New Tren Maya route seen as threat to cenotes


Rendering of a station on the Tren Maya’s Section 5, which is slated to run between Playa del Carmen and Tulúm.(Photo courtesy of Fonatur)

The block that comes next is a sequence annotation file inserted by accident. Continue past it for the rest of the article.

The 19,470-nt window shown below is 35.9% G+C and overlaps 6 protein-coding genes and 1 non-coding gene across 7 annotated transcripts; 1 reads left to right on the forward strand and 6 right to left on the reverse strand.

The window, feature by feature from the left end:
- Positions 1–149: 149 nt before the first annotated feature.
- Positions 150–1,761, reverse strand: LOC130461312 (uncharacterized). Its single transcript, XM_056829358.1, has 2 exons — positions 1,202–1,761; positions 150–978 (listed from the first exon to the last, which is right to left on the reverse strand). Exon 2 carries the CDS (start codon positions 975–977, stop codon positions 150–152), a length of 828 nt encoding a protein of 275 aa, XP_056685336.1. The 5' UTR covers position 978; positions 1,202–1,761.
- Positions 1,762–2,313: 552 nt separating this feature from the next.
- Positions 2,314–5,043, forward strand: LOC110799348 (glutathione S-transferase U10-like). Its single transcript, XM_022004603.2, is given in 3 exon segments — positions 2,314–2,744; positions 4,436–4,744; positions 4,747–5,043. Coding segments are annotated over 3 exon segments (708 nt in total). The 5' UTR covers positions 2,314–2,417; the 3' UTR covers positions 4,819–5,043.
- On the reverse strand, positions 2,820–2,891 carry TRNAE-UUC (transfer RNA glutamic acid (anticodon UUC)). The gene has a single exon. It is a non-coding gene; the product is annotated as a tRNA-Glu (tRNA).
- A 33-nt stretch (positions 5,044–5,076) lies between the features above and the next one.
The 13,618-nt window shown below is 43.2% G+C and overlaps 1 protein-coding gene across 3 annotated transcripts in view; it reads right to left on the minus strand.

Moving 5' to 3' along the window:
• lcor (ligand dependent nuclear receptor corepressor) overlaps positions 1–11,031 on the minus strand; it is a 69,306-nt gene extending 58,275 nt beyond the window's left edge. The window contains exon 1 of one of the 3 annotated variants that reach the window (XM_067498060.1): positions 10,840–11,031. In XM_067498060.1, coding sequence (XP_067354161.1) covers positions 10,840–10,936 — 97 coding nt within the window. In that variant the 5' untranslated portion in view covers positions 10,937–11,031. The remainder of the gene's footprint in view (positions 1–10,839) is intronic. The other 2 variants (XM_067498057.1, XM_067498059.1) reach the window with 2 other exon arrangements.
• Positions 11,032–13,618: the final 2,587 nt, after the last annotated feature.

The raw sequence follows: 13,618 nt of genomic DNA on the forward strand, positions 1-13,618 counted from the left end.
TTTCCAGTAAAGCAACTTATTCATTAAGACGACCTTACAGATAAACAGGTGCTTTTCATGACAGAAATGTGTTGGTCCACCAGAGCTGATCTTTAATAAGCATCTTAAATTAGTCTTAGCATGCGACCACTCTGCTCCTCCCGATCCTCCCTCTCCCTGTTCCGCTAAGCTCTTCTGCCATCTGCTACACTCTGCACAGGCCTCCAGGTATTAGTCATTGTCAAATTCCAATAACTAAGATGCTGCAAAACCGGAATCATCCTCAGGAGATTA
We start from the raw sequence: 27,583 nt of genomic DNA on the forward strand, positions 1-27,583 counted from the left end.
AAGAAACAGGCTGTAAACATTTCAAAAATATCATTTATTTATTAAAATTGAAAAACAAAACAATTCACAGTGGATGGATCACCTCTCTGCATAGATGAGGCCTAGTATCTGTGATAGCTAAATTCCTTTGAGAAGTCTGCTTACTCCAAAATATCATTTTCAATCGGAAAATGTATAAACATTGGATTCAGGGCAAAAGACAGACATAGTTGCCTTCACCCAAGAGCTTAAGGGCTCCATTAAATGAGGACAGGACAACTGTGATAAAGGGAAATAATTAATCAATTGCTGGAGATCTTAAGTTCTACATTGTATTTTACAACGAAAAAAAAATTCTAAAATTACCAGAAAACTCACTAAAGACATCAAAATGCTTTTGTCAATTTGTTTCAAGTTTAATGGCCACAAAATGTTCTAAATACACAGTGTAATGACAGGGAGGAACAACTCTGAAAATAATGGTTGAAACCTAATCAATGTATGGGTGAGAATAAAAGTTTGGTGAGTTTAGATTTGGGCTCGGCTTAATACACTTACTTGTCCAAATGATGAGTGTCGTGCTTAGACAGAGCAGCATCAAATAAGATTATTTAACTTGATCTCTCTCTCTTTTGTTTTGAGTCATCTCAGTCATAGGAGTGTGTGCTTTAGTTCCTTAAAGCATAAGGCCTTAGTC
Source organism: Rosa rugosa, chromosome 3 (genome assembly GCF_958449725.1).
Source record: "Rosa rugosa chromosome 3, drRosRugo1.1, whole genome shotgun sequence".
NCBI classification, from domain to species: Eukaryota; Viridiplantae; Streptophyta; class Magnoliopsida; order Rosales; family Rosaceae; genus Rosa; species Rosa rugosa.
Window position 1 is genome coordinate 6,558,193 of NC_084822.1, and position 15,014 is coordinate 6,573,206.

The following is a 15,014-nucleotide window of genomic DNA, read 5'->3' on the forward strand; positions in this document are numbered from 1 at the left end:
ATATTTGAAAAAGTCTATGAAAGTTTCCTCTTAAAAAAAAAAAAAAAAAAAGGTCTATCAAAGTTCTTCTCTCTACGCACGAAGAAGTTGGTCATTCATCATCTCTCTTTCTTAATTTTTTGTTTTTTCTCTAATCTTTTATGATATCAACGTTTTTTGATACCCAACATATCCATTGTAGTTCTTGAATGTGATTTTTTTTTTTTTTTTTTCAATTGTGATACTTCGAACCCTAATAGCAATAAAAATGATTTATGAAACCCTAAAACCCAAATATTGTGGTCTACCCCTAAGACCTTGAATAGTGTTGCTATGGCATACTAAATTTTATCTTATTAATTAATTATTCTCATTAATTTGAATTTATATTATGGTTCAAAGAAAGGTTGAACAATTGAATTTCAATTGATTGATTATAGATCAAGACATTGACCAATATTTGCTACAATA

In Mayan cosmology, the Yucatán Peninsula’s subterranean web of interconnected cenotes, or sinkholes, leads to an underworld inhabited by powerful gods. Said by scientists to constitute the world’s largest karstic aquifers, cenotes are viewed as sources of life and death by the Mayans, who pray and make offerings to spirits that dwell in the porous depths. Recently cenotes have become the focus of intense debate over a controversial, US$8 billion railway being built to serve the peninsula’s coastal tourism centers. A signature infrastructure project of Mexican President Andrés Manuel López Obrador, the so-called Tren Maya is slated for completion in December 2023, one year before the president’s six-year term ends. The project has drawn multiple court challenges on environmental, cultural and other grounds. That’s because construction of its 1,500-kilometer (900-mile) route has meant traversing rainforest, protected areas, archeological sites and—more recently—cenotes, known for... [Log in to read more]

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